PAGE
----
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Jenkins v. Colvin

United States District Court, E.D. Arkansas, Pine Bluff Division

January 5, 2016

Rebecca Lorine Sue Jenkins, Plaintiff
v.
Carolyn W. Colvin, Acting Commissioner, Social Security Administration, Defendant.

RECOMMENDED DISPOSITION

J. THOMAS RAY, Magistrate Judge.

Instructions

The following recommended disposition was prepared for U.S. District Judge James M. Moody, Jr. A party to this dispute may file written objections to this recommendation. An objection must be specific and state the factual and/or legal basis for the objection. An objection to a factual finding must identify the finding and the evidence supporting the objection. Objections must be filed with the clerk of the court no later than 14 days from the date of this recommendation.[1] The objecting party must serve the opposing party with a copy of an objection. Failing to object within 14 days waives the right to appeal questions of fact.[2] If no objections are filed, Judge Moody may adopt the recommended disposition without independently reviewing all of the record evidence.

Reasoning for Recommended Disposition

Rebecca Lorine Sue Jenkins seeks judicial review of the denial of her application for social security disability benefits.[3] Jenkins alleged disability beginning August 28, 2008, but she amended her alleged onset date to March 20, 2012, her last work day.[4] She based disability on peripheral neuropathy, uncontrolled diabetes, anxiety, neck injury, and nerve disorder.[5]

The Commissioner's decision. After considering the application, the ALJ identified severe impairments: uncontrolled diabetes mellitus with neuropathy, obesity, sciatica, hypertension and status post ankle fracture with fixation.[6] The ALJ determined the impairments limit Jenkins to sedentary work.[7] Because a vocational expert identified available sedentary work, the ALJ concluded that Jenkins is not disabled and denied the application.[8]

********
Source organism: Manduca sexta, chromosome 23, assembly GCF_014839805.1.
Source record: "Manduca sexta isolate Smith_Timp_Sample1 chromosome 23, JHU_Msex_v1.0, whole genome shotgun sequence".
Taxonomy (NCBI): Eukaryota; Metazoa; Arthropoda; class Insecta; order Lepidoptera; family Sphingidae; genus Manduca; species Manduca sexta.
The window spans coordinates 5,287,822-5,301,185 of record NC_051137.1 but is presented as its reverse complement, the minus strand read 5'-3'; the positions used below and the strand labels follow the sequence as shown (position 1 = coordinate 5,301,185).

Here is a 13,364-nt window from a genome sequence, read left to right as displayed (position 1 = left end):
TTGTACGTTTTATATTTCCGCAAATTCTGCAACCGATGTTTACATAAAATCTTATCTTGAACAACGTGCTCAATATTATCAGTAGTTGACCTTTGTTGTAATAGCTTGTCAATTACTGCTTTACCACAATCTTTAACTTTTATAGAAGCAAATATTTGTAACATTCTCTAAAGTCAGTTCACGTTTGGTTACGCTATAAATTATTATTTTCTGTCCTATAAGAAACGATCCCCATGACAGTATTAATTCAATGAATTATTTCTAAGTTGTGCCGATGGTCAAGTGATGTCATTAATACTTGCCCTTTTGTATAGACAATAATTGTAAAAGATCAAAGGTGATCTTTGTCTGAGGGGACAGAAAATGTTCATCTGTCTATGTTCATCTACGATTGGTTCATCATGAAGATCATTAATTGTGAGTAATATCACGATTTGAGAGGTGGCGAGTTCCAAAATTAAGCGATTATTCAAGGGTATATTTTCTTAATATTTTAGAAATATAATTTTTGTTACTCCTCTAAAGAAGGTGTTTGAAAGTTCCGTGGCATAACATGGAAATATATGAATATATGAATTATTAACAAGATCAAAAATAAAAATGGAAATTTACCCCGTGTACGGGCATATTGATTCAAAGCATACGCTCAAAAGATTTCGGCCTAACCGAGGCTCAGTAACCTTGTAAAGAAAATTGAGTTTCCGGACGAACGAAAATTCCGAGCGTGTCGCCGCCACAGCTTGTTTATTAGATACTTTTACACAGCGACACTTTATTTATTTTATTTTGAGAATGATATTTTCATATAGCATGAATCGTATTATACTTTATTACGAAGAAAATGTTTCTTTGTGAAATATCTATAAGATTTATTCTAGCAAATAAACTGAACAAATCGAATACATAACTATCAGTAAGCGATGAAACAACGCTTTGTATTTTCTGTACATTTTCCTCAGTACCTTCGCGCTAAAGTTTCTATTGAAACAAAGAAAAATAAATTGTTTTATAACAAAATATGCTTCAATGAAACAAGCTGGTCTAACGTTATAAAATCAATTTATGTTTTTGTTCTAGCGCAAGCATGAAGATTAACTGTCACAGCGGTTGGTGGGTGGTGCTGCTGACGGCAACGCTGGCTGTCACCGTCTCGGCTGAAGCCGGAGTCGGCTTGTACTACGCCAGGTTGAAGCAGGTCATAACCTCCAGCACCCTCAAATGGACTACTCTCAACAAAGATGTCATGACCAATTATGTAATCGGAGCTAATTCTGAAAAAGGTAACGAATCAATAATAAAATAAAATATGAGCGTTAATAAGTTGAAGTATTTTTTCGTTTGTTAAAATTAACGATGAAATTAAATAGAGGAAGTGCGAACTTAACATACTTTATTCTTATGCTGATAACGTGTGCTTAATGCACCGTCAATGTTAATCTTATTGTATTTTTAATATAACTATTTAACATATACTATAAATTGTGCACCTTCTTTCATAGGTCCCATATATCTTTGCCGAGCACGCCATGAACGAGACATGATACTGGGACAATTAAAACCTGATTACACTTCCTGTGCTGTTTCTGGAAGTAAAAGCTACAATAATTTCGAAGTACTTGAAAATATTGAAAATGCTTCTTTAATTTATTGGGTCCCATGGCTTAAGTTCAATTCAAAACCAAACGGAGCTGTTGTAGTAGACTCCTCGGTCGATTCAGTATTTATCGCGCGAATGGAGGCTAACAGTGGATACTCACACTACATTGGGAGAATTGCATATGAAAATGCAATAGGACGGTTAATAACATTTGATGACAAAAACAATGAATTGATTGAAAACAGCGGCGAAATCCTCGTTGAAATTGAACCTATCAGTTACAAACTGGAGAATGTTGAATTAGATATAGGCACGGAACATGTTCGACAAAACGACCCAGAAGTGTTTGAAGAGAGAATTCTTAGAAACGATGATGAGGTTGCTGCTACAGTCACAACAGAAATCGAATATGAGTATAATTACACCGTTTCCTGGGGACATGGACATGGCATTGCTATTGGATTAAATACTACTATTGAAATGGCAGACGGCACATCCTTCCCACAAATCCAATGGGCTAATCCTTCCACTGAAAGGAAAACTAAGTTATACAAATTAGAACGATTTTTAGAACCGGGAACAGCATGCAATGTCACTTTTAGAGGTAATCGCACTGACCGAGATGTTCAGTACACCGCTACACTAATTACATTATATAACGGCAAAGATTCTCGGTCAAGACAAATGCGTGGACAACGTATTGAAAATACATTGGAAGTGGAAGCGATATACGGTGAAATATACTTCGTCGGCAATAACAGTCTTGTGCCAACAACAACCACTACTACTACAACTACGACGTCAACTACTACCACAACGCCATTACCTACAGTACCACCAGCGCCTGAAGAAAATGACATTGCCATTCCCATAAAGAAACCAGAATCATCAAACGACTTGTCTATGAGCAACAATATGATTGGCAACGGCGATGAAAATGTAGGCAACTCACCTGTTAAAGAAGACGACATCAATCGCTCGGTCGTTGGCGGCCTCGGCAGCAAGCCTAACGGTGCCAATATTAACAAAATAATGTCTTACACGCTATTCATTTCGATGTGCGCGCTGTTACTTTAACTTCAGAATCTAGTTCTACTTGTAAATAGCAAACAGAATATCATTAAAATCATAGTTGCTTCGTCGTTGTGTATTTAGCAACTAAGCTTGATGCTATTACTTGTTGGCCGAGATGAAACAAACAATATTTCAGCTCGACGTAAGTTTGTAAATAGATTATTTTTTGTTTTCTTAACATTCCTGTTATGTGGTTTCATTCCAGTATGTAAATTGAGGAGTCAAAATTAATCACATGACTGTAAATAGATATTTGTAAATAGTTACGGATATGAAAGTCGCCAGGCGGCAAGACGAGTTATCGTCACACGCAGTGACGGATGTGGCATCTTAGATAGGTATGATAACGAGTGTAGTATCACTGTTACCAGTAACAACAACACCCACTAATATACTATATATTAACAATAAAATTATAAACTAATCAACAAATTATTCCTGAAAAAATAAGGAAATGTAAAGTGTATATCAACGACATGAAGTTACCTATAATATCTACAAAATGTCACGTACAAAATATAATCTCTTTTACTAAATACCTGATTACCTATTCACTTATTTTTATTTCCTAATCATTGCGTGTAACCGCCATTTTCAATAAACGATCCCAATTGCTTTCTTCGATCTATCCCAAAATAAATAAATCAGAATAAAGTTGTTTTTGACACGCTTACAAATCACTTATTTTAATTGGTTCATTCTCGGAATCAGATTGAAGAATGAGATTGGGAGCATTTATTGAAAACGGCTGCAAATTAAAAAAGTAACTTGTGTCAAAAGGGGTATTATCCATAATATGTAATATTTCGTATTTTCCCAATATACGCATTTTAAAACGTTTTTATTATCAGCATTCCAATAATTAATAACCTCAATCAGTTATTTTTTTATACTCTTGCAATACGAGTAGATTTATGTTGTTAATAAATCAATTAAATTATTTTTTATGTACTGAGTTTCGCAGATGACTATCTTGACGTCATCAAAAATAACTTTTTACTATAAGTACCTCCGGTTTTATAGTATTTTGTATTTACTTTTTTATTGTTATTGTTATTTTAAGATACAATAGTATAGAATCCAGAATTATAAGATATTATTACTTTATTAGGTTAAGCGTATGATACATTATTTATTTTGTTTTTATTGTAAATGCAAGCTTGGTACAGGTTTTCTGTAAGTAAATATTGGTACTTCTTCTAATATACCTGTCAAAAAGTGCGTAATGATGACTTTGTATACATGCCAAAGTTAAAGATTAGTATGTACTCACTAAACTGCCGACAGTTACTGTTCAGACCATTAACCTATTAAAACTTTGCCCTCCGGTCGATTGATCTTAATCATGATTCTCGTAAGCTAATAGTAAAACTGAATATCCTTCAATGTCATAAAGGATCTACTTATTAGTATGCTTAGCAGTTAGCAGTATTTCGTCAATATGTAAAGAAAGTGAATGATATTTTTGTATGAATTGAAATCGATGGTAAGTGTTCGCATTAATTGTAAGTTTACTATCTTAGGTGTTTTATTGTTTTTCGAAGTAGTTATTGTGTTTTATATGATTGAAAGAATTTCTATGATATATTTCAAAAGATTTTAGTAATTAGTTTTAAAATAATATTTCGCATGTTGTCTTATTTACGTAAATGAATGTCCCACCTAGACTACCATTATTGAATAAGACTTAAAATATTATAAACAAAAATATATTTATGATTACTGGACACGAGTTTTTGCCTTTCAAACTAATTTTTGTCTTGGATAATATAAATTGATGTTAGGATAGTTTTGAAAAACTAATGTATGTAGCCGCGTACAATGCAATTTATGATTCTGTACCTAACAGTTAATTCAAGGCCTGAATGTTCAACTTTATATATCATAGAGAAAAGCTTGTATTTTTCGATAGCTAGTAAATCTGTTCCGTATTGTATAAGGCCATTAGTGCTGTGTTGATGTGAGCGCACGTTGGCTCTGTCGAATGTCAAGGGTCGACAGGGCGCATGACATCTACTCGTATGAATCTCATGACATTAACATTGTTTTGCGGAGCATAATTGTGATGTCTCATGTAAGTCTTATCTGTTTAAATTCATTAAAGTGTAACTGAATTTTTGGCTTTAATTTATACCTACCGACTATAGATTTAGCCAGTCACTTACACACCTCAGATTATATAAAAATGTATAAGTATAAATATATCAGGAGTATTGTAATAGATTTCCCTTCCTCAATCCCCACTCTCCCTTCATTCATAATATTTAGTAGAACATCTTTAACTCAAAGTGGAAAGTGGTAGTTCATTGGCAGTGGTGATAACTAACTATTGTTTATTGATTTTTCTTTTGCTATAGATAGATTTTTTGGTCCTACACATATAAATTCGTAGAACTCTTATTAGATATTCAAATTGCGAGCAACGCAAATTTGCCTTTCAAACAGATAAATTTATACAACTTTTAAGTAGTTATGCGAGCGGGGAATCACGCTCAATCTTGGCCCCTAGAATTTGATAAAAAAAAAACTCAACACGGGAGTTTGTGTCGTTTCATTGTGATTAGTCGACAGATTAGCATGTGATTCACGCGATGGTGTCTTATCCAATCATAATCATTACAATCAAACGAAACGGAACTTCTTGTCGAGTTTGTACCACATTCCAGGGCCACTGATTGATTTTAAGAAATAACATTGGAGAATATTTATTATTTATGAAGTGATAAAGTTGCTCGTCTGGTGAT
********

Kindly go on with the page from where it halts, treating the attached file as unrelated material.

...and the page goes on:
After the Appeals Council denied review, [9] the ALJ's decision became the Commissioner's final decision for the purpose of judicial review.[10] Jenkins filed this case to challenge the decision.[11]

Jenkins's allegations. Jenkins challenges numerous aspects of the ALJ's decision: (1) evaluation of her credibility, (2) consideration of a treating medical provider statement, (3) application of agency guidance about sit/stand options, and (4) jobs identified as available work.[12] For the reasons discussed below, the Court concludes that Jenkins's final argument has merit.

Whether work exists that Jenkins can do. Jenkins argues that the vocational evidence is unclear about whether she can do the jobs identified by the VE. If a claimant demonstrates that she is unable to return to her past work, "the burden of proof shifts to the Commissioner of Social Security to establish that there are substantial numbers of jobs existing in the national economy that the claimant can perform with h[er] particular limitations."[13] During the administrative hearing, the ALJ heard testimony from a VE regarding "jobs existing in the national economy that [Jenkins] can perform with h[er] particular limitations."[14]

In his decision, the ALJ identified two jobs that Jenkins can perform: dispatcher and surveillance system monitor.[15] As to the dispatcher position, the VE testified that it "would not be available" due to the ALJ's fingering and handling limitations.[16] Thus, the ALJ's determination that Jenkins can work as a dispatcher is not supported by substantial evidence.

As to the surveillance system monitor position, the VE conceded that the DOT code she used, and the number of jobs she identified, were for a "government position, " not for available work in the private sector.[17] When asked whether there was a different code for the private sector, the VE could not respond because of a "computer problem." The VE testified that "surveillance monitors" were hired by retail stores, grocery stores, and "probably some factories, " but she did not elaborate further on the number of those private sector jobs that were available, or whether Jenkins's limitations allowed her to work in a "private sector" surveillance system monitor positions.[18]

Conclusion and Recommended Disposition

Under these circumstances, the Court concludes that substantial evidence does not support the ALJ's Step 5 determination that there are a substantial number of jobs existing in the national economy that Jenkins can perform. On remand, the ALJ should update the medical record, and ensure that vocational expert testimony supports the Step 5 analysis.

Accordingly, the Court recommends that the Commissioner's decision be reversed and that this matter be remanded to the Commissioner for further proceedings pursuant to "sentence four, " within the meaning of 42 U.S.C. ...


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